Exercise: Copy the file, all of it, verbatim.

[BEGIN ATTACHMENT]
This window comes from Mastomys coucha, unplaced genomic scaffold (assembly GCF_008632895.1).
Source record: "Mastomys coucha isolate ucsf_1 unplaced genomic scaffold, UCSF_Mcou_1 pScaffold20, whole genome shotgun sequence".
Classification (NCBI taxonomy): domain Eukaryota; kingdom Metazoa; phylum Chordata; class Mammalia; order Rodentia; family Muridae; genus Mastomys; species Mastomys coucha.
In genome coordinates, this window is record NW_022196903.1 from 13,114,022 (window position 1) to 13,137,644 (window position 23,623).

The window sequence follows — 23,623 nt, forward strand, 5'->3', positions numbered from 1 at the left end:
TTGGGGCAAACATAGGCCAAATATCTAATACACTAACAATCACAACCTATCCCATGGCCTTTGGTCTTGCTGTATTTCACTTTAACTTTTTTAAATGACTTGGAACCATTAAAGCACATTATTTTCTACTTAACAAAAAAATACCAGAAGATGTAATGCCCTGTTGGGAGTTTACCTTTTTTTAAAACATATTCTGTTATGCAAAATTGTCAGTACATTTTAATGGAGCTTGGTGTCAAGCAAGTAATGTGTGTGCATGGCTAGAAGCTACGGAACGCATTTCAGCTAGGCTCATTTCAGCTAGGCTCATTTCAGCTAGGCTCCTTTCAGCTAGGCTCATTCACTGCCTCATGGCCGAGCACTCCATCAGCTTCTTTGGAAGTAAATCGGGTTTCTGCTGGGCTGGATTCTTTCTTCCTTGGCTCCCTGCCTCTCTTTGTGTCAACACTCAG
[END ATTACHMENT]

This window comes from Mastomys coucha, unplaced genomic scaffold (assembly GCF_008632895.1).
Source record: "Mastomys coucha isolate ucsf_1 unplaced genomic scaffold, UCSF_Mcou_1 pScaffold20, whole genome shotgun sequence".
Classification (NCBI taxonomy): domain Eukaryota; kingdom Metazoa; phylum Chordata; class Mammalia; order Rodentia; family Muridae; genus Mastomys; species Mastomys coucha.
In genome coordinates, this window is record NW_022196903.1 from 13,114,022 (window position 1) to 13,137,644 (window position 23,623).

The window sequence follows — 23,623 nt, forward strand, 5'->3', positions numbered from 1 at the left end:
TTGGGGCAAACATAGGCCAAATATCTAATACACTAACAATCACAACCTATCCCATGGCCTTTGGTCTTGCTGTATTTCACTTTAACTTTTTTAAATGACTTGGAACCATTAAAGCACATTATTTTCTACTTAACAAAAAAATACCAGAAGATGTAATGCCCTGTTGGGAGTTTACCTTTTTTTAAAACATATTCTGTTATGCAAAATTGTCAGTACATTTTAATGGAGCTTGGTGTCAAGCAAGTAATGTGTGTGCATGGCTAGAAGCTACGGAACGCATTTCAGCTAGGCTCATTTCAGCTAGGCTCATTTCAGCTAGGCTCCTTTCAGCTAGGCTCATTCACTGCCTCATGGCCGAGCACTCCATCAGCTTCTTTGGAAGTAAATCGGGTTTCTGCTGGGCTGGATTCTTTCTTCCTTGGCTCCCTGCCTCTCTTTGTGTCAACACTCAG